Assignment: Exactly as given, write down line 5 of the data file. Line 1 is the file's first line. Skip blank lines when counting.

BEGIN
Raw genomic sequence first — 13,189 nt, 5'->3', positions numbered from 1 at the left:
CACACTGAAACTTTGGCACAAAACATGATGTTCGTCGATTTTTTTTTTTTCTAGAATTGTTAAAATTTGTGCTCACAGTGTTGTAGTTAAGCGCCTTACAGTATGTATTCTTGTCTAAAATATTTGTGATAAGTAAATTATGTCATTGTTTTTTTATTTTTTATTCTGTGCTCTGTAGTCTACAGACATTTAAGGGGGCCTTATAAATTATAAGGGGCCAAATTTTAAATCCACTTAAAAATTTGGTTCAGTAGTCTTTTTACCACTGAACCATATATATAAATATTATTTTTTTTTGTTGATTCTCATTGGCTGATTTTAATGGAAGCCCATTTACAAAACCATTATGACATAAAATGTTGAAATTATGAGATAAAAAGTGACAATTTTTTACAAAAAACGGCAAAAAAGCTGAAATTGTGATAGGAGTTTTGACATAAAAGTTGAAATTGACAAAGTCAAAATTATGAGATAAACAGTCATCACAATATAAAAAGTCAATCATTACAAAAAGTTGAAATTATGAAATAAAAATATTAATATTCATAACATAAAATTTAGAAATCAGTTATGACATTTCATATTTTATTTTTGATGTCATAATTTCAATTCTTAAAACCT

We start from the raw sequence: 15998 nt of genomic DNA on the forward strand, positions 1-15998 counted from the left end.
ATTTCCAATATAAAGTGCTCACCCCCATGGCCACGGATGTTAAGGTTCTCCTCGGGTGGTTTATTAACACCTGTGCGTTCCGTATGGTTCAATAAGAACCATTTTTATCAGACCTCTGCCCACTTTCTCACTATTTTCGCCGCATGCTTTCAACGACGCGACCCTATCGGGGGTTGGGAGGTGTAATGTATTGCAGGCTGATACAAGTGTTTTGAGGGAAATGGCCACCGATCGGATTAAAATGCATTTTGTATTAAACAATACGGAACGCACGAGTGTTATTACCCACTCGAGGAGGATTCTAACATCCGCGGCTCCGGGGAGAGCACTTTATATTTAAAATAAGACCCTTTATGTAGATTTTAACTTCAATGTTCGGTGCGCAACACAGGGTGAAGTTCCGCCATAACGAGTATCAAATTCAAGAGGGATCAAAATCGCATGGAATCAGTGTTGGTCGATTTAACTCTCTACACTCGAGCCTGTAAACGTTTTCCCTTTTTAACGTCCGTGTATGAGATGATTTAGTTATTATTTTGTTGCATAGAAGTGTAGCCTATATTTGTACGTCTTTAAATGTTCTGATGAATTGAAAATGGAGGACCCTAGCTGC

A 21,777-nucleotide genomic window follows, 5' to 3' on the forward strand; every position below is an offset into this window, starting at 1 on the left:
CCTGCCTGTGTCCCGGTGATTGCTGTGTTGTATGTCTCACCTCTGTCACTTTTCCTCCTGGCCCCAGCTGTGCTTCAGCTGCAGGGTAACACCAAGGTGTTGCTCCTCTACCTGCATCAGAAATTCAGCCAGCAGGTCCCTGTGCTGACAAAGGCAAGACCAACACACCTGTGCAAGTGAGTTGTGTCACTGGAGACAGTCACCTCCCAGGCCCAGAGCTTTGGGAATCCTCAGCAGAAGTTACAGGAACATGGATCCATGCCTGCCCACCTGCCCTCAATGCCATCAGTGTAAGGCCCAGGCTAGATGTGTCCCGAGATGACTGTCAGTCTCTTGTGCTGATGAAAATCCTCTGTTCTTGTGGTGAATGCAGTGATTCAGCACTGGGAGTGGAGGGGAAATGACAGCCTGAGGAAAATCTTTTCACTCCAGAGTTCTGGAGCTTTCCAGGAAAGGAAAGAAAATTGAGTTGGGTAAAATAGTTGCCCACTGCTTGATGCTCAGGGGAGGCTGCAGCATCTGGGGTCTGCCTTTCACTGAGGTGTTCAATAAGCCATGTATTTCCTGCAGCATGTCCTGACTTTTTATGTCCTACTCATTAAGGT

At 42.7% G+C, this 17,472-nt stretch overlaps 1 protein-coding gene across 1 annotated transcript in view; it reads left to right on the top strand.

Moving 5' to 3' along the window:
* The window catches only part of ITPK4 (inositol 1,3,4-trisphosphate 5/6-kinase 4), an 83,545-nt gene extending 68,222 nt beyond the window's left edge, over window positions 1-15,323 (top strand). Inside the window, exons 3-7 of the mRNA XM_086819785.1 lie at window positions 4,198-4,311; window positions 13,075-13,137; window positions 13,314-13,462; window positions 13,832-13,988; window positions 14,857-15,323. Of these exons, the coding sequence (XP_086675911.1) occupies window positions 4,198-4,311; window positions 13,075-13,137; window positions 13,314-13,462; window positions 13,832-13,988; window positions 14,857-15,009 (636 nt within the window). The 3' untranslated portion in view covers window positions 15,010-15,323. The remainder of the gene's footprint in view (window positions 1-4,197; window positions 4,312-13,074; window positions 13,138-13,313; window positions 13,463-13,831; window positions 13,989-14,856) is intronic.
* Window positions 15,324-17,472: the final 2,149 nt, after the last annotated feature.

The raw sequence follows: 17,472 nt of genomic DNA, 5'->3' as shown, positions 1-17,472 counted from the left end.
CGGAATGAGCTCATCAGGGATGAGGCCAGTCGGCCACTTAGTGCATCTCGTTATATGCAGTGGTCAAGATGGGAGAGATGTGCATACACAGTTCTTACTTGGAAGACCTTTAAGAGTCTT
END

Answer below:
A 21,777-nucleotide genomic window follows, 5' to 3' on the forward strand; every position below is an offset into this window, starting at 1 on the left: